Women too embarrassed to take cancer test

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Worrying new research from charity Jo's Cervical Cancer Trust has revealed the underlying reason so many young women fail to attend their all-important smear tests: they're embarrassed about their vaginas.

The problem was particularly prevalent in women aged between 25 and 29, who were found to have concerns about their body shape, the appearance of their pubic area and concerns about smell, which stopped them from getting a test.

In 2009 reality television star Jade Goody died of cervical cancer which prompted nearly 500,000 extra women to go for smear tests - this became known as the "Jade Goody Effect".

And statistics showed that many people are unaware of the comparatively high risk of cervical cancer among younger women, as well as the overall importance of smear tests.

HAVERING GPs are urging women to attend regular cervical cancer screenings to reduce their risk of developing the potentially fatal disease.

All women aged 25 to 49 are invited for a screening test every 3 years, while those aged 50 to 64 are invited every 5 years.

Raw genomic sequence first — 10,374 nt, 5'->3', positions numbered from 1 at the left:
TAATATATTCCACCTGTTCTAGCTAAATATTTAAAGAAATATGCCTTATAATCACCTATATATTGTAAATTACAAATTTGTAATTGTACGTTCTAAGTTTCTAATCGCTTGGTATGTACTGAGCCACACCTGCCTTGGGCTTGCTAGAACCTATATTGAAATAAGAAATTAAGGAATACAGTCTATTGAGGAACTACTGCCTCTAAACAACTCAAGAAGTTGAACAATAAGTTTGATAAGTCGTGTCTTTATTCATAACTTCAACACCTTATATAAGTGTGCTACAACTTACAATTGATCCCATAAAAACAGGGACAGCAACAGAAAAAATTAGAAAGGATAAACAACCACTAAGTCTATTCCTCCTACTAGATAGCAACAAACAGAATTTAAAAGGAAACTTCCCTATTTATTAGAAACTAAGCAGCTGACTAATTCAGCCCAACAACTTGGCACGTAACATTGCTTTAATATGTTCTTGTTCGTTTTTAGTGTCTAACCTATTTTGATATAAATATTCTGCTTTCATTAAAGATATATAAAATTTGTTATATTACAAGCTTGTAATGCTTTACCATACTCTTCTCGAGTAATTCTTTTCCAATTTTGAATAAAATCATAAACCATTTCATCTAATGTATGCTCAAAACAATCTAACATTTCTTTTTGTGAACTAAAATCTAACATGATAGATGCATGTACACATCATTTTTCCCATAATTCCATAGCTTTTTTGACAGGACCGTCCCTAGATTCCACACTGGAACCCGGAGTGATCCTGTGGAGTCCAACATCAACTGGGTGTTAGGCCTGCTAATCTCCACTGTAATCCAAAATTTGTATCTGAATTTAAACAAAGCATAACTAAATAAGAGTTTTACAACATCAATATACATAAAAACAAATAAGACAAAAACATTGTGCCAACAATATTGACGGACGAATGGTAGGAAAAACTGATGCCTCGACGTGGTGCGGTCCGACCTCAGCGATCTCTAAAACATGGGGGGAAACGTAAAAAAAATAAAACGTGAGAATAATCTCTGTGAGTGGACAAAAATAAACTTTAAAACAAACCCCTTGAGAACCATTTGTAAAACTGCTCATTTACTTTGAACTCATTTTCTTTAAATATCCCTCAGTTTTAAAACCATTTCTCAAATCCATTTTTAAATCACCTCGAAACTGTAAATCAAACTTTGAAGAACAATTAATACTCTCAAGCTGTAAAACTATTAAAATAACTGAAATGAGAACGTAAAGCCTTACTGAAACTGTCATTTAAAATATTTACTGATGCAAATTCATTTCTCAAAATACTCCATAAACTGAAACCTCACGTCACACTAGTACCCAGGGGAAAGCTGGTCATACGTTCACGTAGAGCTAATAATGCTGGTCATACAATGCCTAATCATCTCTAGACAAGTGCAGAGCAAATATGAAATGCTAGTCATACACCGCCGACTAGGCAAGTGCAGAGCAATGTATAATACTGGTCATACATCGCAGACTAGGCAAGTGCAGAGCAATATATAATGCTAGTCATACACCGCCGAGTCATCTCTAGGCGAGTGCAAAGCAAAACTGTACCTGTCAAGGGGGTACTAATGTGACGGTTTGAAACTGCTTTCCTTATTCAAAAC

Across the United Kingdom, one in four eligible women (aged 25-64) do not take up their smear test invitation, this rises to one in three among 25-29 year olds and is even as high as one in two in some areas of the UK.

Cervical screening isn't a test for cancer, it's a test to check the health of the cells of the cervix.

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'It is of further concern that body worries are contributing to non attendance.

Cervical cancer kills 1,000 women a year in Britain.

The report comes ahead of Cervical Cancer Prevention Week, running from January 22-28, and the charity has set up a #SmearForSmear campaign to raise awareness of the importance of attending these screenings.

Aside from the vital goal of saving lives, screening for cervical cancer helps save the NHS money.

It comes after a report carried out by the Trust showed that 34 per cent of Clinical Commissioning Groups and 32 per cent of local authorities in England have not undertaken any activities to increase cervical screening coverage in the past year.

The charity Jo's Cervical Cancer Trust surveyed 2,017 British women.

"Please don't let unhappiness or uncertainty about your body stop you from attending what could be a life-saving test".

'Nurses are professionals who carry out millions of tests every year, they can play a big part in ensuring women are comfortable'.

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